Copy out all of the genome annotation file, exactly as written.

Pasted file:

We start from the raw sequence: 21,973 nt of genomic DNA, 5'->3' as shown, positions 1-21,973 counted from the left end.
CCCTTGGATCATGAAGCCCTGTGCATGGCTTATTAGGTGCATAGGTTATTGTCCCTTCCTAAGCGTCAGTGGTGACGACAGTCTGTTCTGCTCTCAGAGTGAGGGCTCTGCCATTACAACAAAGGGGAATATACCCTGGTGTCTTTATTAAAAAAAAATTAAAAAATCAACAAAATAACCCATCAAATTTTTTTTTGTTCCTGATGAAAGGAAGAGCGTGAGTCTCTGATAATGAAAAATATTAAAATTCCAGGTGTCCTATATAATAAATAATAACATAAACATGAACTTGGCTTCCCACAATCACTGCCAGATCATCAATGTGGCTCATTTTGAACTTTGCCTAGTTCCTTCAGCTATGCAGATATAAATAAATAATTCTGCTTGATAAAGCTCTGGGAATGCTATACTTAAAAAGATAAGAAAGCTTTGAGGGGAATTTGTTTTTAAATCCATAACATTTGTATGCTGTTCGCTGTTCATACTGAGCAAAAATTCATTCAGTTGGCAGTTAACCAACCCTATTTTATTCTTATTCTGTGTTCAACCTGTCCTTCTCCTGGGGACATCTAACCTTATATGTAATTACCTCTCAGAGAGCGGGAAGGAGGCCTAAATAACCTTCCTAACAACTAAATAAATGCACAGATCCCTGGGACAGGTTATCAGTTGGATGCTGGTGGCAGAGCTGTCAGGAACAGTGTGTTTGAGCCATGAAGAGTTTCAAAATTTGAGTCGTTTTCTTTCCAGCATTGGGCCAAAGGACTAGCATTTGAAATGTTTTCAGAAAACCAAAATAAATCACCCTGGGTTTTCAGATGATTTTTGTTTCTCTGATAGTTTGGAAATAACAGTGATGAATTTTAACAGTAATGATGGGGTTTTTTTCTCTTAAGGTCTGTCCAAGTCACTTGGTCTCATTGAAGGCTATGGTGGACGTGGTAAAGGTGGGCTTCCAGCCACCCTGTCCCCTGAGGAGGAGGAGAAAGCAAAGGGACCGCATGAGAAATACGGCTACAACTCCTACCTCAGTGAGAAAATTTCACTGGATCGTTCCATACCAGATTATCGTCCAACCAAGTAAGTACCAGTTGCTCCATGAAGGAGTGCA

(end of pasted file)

We start from the raw sequence: 21,973 nt of genomic DNA, 5'->3' as shown, positions 1-21,973 counted from the left end.
CCCTTGGATCATGAAGCCCTGTGCATGGCTTATTAGGTGCATAGGTTATTGTCCCTTCCTAAGCGTCAGTGGTGACGACAGTCTGTTCTGCTCTCAGAGTGAGGGCTCTGCCATTACAACAAAGGGGAATATACCCTGGTGTCTTTATTAAAAAAAAATTAAAAAATCAACAAAATAACCCATCAAATTTTTTTTTGTTCCTGATGAAAGGAAGAGCGTGAGTCTCTGATAATGAAAAATATTAAAATTCCAGGTGTCCTATATAATAAATAATAACATAAACATGAACTTGGCTTCCCACAATCACTGCCAGATCATCAATGTGGCTCATTTTGAACTTTGCCTAGTTCCTTCAGCTATGCAGATATAAATAAATAATTCTGCTTGATAAAGCTCTGGGAATGCTATACTTAAAAAGATAAGAAAGCTTTGAGGGGAATTTGTTTTTAAATCCATAACATTTGTATGCTGTTCGCTGTTCATACTGAGCAAAAATTCATTCAGTTGGCAGTTAACCAACCCTATTTTATTCTTATTCTGTGTTCAACCTGTCCTTCTCCTGGGGACATCTAACCTTATATGTAATTACCTCTCAGAGAGCGGGAAGGAGGCCTAAATAACCTTCCTAACAACTAAATAAATGCACAGATCCCTGGGACAGGTTATCAGTTGGATGCTGGTGGCAGAGCTGTCAGGAACAGTGTGTTTGAGCCATGAAGAGTTTCAAAATTTGAGTCGTTTTCTTTCCAGCATTGGGCCAAAGGACTAGCATTTGAAATGTTTTCAGAAAACCAAAATAAATCACCCTGGGTTTTCAGATGATTTTTGTTTCTCTGATAGTTTGGAAATAACAGTGATGAATTTTAACAGTAATGATGGGGTTTTTTTCTCTTAAGGTCTGTCCAAGTCACTTGGTCTCATTGAAGGCTATGGTGGACGTGGTAAAGGTGGGCTTCCAGCCACCCTGTCCCCTGAGGAGGAGGAGAAAGCAAAGGGACCGCATGAGAAATACGGCTACAACTCCTACCTCAGTGAGAAAATTTCACTGGATCGTTCCATACCAGATTATCGTCCAACCAAGTAAGTACCAGTTGCTCCATGAAGGAGTGCA